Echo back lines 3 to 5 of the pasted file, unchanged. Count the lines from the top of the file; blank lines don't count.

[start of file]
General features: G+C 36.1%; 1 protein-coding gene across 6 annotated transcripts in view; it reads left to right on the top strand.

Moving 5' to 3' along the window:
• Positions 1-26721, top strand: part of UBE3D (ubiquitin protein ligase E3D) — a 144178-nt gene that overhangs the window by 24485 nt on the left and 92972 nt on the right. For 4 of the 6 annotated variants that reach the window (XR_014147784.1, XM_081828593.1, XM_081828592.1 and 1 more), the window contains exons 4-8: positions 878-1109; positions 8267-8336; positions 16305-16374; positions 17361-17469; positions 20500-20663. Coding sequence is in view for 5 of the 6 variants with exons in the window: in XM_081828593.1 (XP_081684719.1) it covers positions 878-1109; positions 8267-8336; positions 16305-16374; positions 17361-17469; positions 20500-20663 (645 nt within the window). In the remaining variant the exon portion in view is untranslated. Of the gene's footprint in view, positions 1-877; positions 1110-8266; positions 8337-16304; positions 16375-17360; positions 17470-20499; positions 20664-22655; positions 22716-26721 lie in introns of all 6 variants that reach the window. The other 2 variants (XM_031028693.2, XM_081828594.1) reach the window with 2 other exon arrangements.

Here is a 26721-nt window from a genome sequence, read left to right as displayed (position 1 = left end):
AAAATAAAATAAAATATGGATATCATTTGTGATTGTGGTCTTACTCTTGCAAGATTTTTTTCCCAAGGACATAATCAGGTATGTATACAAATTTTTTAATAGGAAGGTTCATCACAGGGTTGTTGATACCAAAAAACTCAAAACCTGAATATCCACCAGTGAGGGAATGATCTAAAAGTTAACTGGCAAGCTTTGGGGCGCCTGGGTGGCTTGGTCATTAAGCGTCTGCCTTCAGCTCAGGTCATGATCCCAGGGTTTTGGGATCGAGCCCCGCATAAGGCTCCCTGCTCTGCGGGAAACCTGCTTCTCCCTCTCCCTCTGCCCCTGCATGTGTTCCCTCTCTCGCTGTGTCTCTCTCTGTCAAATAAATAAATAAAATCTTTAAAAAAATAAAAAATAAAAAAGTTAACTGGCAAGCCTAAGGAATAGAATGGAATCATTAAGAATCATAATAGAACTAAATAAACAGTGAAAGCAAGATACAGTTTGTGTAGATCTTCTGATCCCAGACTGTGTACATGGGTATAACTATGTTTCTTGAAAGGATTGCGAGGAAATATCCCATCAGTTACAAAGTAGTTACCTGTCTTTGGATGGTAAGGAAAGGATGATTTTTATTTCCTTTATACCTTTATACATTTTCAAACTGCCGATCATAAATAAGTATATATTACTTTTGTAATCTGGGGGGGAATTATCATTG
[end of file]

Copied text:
• Positions 1-26721, top strand: part of UBE3D (ubiquitin protein ligase E3D) — a 144178-nt gene that overhangs the window by 24485 nt on the left and 92972 nt on the right. For 4 of the 6 annotated variants that reach the window (XR_014147784.1, XM_081828593.1, XM_081828592.1 and 1 more), the window contains exons 4-8: positions 878-1109; positions 8267-8336; positions 16305-16374; positions 17361-17469; positions 20500-20663. Coding sequence is in view for 5 of the 6 variants with exons in the window: in XM_081828593.1 (XP_081684719.1) it covers positions 878-1109; positions 8267-8336; positions 16305-16374; positions 17361-17469; positions 20500-20663 (645 nt within the window). In the remaining variant the exon portion in view is untranslated. Of the gene's footprint in view, positions 1-877; positions 1110-8266; positions 8337-16304; positions 16375-17360; positions 17470-20499; positions 20664-22655; positions 22716-26721 lie in introns of all 6 variants that reach the window. The other 2 variants (XM_031028693.2, XM_081828594.1) reach the window with 2 other exon arrangements.

Here is a 26721-nt window from a genome sequence, read left to right as displayed (position 1 = left end):
AAAATAAAATAAAATATGGATATCATTTGTGATTGTGGTCTTACTCTTGCAAGATTTTTTTCCCAAGGACATAATCAGGTATGTATACAAATTTTTTAATAGGAAGGTTCATCACAGGGTTGTTGATACCAAAAAACTCAAAACCTGAATATCCACCAGTGAGGGAATGATCTAAAAGTTAACTGGCAAGCTTTGGGGCGCCTGGGTGGCTTGGTCATTAAGCGTCTGCCTTCAGCTCAGGTCATGATCCCAGGGTTTTGGGATCGAGCCCCGCATAAGGCTCCCTGCTCTGCGGGAAACCTGCTTCTCCCTCTCCCTCTGCCCCTGCATGTGTTCCCTCTCTCGCTGTGTCTCTCTCTGTCAAATAAATAAATAAAATCTTTAAAAAAATAAAAAATAAAAAAGTTAACTGGCAAGCCTAAGGAATAGAATGGAATCATTAAGAATCATAATAGAACTAAATAAACAGTGAAAGCAAGATACAGTTTGTGTAGATCTTCTGATCCCAGACTGTGTACATGGGTATAACTATGTTTCTTGAAAGGATTGCGAGGAAATATCCCATCAGTTACAAAGTAGTTACCTGTCTTTGGATGGTAAGGAAAGGATGATTTTTATTTCCTTTATACCTTTATACATTTTCAAACTGCCGATCATAAATAAGTATATATTACTTTTGTAATCTGGGGGGGAATTATCATTG